It’s shaping up to be a busy term for antitrust issues at the U.S. Supreme Court. The Court on January 12 decided to review a third antitrust case.
In the context of a price fixing action against foreign vitamin C manufacturers, the Court will consider “whether a court may exercise independent review of an appearing foreign sovereign’s interpretation of its domestic law” or must defer to the foreign government’s legal statement. Earlier this term, the justices agreed to weigh in on the appealability of a denial of state action immunity, and consider a joint state effort to challenge so-called “anti-steering” rules that prohibited merchants who accepted American Express cards from directing customers to alternative credit card brands.
Foreign compulsion, comity. The most recent issue to be taken up by the Court involves a Second Circuit decision that vacated a district court judgment against Chinese vitamin C manufacturers for fixing prices. Animal Science Products and other U.S. purchasers of vitamin C alleged that Hebei Welcome Pharmaceutical and other Chinese manufacturers and exporters of vitamin C conspired to fix the price and supply of vitamin C sold to U.S. companies on the international market in violation of the Sherman Act. The federal district court in New York City rejected the defendants’ motion for judgment as a matter of law, ruling that that the doctrines of act of state and international comity did not bar plaintiffs’ suit. After a jury trial, the court entered judgment, awarding the plaintiffs approximately $147 million in damages and enjoining the defendants from engaging in future anticompetitive behavior.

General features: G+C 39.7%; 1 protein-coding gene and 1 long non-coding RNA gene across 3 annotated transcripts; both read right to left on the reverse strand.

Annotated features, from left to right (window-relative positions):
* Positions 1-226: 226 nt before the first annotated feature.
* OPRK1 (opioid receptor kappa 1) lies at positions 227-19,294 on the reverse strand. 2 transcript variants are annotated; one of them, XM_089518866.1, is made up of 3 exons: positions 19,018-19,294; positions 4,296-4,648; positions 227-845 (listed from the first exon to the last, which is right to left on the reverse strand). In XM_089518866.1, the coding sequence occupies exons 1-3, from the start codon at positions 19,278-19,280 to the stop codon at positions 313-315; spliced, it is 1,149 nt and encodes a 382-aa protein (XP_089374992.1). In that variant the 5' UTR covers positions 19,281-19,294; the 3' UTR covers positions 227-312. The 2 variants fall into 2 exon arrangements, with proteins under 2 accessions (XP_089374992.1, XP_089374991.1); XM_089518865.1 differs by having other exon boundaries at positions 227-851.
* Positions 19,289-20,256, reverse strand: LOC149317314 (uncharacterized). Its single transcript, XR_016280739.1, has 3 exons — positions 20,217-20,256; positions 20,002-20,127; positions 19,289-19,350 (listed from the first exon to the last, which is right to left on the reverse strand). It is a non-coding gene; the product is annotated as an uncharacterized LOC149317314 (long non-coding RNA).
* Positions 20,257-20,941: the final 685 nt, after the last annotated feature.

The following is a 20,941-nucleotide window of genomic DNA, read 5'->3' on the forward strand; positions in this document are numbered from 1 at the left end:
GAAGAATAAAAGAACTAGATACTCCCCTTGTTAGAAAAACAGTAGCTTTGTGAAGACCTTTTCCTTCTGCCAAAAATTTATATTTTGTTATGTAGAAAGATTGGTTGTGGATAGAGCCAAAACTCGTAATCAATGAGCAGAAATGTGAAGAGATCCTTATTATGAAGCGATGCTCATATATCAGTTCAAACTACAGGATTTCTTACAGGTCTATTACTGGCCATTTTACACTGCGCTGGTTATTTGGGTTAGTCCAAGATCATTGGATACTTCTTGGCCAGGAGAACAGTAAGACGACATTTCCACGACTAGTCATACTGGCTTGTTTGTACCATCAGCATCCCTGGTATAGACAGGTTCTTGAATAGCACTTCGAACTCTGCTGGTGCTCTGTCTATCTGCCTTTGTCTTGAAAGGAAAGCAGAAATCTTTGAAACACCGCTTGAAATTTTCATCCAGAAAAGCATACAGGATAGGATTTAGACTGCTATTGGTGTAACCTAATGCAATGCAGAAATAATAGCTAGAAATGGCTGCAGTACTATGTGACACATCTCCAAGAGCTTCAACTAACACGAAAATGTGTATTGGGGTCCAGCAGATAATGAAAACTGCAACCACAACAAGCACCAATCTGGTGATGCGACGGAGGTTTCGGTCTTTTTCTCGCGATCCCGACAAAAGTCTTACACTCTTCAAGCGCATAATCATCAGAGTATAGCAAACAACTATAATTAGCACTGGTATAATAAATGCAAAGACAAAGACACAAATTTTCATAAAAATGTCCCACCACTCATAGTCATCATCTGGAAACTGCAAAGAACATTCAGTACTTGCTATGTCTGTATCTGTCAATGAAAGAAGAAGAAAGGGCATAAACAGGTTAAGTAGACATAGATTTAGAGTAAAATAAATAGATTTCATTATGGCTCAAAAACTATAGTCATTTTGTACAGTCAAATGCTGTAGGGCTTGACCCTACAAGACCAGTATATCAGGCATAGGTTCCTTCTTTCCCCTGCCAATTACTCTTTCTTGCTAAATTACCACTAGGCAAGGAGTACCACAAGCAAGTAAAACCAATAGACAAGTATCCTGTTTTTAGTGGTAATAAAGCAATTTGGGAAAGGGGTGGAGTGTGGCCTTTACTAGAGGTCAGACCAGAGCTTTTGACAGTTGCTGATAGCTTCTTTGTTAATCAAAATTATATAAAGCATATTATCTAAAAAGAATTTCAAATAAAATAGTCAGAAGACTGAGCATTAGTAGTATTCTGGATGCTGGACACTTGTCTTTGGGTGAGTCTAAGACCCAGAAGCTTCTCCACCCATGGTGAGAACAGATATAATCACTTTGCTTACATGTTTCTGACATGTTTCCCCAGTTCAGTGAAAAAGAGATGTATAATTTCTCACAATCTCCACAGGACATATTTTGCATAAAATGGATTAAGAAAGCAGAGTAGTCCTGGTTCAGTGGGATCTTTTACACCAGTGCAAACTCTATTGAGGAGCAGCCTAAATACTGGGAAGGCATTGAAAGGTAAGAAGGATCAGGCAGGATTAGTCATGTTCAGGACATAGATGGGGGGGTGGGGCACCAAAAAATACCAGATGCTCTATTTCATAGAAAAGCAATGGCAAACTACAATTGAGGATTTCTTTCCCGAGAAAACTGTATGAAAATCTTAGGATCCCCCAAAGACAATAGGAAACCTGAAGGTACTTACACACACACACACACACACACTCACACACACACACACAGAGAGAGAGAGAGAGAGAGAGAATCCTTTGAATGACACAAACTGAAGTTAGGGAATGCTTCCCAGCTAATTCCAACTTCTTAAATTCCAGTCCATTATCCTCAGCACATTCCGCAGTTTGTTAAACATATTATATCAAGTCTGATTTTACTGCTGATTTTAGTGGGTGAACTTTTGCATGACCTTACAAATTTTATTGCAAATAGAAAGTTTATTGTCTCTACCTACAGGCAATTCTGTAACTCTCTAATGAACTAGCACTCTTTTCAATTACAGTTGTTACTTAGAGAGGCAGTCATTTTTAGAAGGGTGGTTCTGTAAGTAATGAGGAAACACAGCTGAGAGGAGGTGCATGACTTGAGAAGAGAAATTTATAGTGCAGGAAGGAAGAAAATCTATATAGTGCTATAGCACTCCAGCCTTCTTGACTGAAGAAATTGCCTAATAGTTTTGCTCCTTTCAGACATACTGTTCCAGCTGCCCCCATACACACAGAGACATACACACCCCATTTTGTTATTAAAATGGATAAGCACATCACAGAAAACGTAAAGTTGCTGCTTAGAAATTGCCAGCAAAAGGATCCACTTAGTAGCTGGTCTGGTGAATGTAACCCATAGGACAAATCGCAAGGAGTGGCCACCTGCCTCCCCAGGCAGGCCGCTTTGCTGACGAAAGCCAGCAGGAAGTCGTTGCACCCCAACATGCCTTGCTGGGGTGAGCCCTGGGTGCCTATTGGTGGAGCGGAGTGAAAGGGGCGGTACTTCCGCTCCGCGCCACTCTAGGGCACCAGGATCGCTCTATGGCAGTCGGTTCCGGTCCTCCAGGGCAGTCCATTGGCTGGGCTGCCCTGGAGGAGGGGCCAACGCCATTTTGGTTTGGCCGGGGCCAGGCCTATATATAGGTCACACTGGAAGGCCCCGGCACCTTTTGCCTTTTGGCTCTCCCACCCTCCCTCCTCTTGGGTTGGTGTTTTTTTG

In September 2016, the U.S. Court of Appeals in New York City vacated the judgment and reversed the order denying the manufacturers’ motion to dismiss. It said that the case presented the question of what laws and standards control when U.S. antitrust laws are violated by foreign companies that claim to be acting at the express direction or mandate of a foreign government. The appellate court addressed how a federal court should respond when a foreign government, through its official agencies, appears before that court and represents that it has compelled an action that resulted in the violation of U.S. antitrust laws.
The Second Circuit concluded, that because the Chinese government had filed a formal statement in the district court asserting that Chinese law required the defendants to set prices and reduce quantities of vitamin C sold abroad and because the manufacturers could not simultaneously comply with Chinese law and U.S. antitrust laws, the principles of international comity required the district court to abstain from exercising jurisdiction in this case.
Animal Science petitioned the Supreme Court for review, arguing that the Chinese government had mischaracterized its own law in asserting that the Chinese companies’ anti-competitive behavior was required by Chinese law. The petitioners pointed to statements that the manufacturers’ anti-competitive agreement was self-regulated and voluntarily adopted without government intervention.
The petition presented three questions for the Supreme Court: (1) whether the Second Circuit, in conflict with decisions of three courts of appeals, erred in exercising jurisdiction under 28 U.S.C. §1291 over a pre-trial order denying a motion to dismiss following a full trial on the merits; (2) whether a court may exercise independent review of an appearing foreign sovereign’s interpretation of its domestic law (as held by the Fifth, Sixth, Seventh, Eleventh, and D.C. Circuits), or whether a court is “bound to defer” to a foreign government’s legal statement, as a matter of international comity, whenever the foreign government appears before the court (as held by the opinion below in accord with the Ninth Circuit); and (3) whether a court may abstain from exercising jurisdiction on a case-by-case basis, as a matter of discretionary international comity, over an otherwise valid Sherman Antitrust Act claim involving purely domestic injury.